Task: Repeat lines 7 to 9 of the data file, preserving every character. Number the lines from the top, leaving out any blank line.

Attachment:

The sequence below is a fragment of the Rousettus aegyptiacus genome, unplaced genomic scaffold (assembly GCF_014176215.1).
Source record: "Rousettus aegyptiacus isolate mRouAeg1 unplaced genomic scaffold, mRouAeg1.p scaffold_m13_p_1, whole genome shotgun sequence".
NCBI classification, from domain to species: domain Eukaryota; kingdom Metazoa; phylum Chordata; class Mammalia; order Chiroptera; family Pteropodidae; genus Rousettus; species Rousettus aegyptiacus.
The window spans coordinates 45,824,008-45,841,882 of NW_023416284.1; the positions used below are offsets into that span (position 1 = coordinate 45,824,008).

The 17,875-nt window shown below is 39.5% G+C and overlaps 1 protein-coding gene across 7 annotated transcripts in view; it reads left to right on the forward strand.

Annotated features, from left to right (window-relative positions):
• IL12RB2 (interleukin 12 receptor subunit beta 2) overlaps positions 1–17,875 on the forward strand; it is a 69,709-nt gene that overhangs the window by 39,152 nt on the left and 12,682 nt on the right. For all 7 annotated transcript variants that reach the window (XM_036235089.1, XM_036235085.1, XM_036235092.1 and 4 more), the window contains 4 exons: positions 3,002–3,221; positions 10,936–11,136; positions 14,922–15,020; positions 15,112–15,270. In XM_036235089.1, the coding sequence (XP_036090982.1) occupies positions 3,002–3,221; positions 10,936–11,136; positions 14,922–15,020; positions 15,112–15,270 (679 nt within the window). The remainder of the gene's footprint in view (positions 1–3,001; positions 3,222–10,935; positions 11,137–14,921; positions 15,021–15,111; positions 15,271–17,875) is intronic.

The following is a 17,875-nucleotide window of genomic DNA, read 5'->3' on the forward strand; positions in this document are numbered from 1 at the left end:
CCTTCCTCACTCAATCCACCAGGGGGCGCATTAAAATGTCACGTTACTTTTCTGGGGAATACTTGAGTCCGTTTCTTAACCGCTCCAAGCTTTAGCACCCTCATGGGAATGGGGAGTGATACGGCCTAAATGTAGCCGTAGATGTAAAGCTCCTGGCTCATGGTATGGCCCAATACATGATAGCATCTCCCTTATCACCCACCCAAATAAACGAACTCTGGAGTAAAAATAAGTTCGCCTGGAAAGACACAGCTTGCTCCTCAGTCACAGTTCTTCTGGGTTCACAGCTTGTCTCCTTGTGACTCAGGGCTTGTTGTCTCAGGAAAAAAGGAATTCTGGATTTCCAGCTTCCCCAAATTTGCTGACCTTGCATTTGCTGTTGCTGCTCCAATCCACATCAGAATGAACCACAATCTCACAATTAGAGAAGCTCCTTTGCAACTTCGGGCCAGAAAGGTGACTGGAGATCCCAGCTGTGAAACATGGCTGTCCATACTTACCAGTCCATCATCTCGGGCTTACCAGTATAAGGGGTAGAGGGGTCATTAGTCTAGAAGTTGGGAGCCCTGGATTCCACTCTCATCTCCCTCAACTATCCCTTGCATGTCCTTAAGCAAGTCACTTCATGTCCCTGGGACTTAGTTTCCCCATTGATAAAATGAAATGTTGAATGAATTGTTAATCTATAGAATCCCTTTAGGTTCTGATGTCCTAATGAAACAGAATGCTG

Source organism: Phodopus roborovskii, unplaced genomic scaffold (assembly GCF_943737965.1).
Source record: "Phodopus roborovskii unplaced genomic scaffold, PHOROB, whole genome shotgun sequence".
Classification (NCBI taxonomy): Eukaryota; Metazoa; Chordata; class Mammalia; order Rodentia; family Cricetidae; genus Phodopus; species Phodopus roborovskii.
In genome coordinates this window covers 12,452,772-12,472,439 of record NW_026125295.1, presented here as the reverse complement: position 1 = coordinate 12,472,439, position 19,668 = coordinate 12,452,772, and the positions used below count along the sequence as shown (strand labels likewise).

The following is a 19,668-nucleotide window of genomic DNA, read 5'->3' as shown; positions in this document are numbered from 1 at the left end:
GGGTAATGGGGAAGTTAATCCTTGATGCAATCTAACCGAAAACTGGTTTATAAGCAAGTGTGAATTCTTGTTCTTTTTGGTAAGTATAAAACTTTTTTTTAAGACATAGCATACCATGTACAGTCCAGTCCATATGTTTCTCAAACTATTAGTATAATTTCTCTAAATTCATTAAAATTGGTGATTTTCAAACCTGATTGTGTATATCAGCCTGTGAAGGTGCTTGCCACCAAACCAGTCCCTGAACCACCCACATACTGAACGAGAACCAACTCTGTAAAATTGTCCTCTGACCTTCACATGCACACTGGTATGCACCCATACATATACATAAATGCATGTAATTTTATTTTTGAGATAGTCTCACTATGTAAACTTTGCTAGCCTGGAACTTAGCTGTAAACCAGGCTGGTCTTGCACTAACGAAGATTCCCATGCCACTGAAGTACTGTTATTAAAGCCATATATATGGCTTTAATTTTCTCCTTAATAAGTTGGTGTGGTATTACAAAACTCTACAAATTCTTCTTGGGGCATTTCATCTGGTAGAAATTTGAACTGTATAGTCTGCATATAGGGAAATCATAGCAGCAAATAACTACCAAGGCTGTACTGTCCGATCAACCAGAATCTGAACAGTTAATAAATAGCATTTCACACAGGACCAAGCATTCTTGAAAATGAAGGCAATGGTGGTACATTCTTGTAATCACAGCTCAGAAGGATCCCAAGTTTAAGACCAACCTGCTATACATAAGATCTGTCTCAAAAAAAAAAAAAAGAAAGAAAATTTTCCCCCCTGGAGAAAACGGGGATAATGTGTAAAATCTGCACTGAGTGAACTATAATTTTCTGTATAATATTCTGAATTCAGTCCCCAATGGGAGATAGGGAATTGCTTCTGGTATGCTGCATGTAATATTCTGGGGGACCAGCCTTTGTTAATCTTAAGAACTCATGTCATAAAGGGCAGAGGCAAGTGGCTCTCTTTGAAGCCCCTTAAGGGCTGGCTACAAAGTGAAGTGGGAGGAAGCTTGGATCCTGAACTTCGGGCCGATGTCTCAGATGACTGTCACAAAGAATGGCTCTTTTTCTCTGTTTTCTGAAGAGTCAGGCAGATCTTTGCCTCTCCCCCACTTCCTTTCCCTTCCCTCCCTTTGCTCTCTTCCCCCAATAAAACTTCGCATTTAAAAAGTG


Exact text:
• IL12RB2 (interleukin 12 receptor subunit beta 2) overlaps positions 1–17,875 on the forward strand; it is a 69,709-nt gene that overhangs the window by 39,152 nt on the left and 12,682 nt on the right. For all 7 annotated transcript variants that reach the window (XM_036235089.1, XM_036235085.1, XM_036235092.1 and 4 more), the window contains 4 exons: positions 3,002–3,221; positions 10,936–11,136; positions 14,922–15,020; positions 15,112–15,270. In XM_036235089.1, the coding sequence (XP_036090982.1) occupies positions 3,002–3,221; positions 10,936–11,136; positions 14,922–15,020; positions 15,112–15,270 (679 nt within the window). The remainder of the gene's footprint in view (positions 1–3,001; positions 3,222–10,935; positions 11,137–14,921; positions 15,021–15,111; positions 15,271–17,875) is intronic.

The following is a 17,875-nucleotide window of genomic DNA, read 5'->3' on the forward strand; positions in this document are numbered from 1 at the left end:
CCTTCCTCACTCAATCCACCAGGGGGCGCATTAAAATGTCACGTTACTTTTCTGGGGAATACTTGAGTCCGTTTCTTAACCGCTCCAAGCTTTAGCACCCTCATGGGAATGGGGAGTGATACGGCCTAAATGTAGCCGTAGATGTAAAGCTCCTGGCTCATGGTATGGCCCAATACATGATAGCATCTCCCTTATCACCCACCCAAATAAACGAACTCTGGAGTAAAAATAAGTTCGCCTGGAAAGACACAGCTTGCTCCTCAGTCACAGTTCTTCTGGGTTCACAGCTTGTCTCCTTGTGACTCAGGGCTTGTTGTCTCAGGAAAAAAGGAATTCTGGATTTCCAGCTTCCCCAAATTTGCTGACCTTGCATTTGCTGTTGCTGCTCCAATCCACATCAGAATGAACCACAATCTCACAATTAGAGAAGCTCCTTTGCAACTTCGGGCCAGAAAGGTGACTGGAGATCCCAGCTGTGAAACATGGCTGTCCATACTTACCAGTCCATCATCTCGGGCTTACCAGTATAAGGGGTAGAGGGGTCATTAGTCTAGAAGTTGGGAGCCCTGGATTCCACTCTCATCTCCCTCAACTATCCCTTGCATGTCCTTAAGCAAGTCACTTCATGTCCCTGGGACTTAGTTTCCCCATTGATAAAATGAAATGTTGAATGAATTGTTAATCTATAGAATCCCTTTAGGTTCTGATGTCCTAATGAAACAGAATGCTG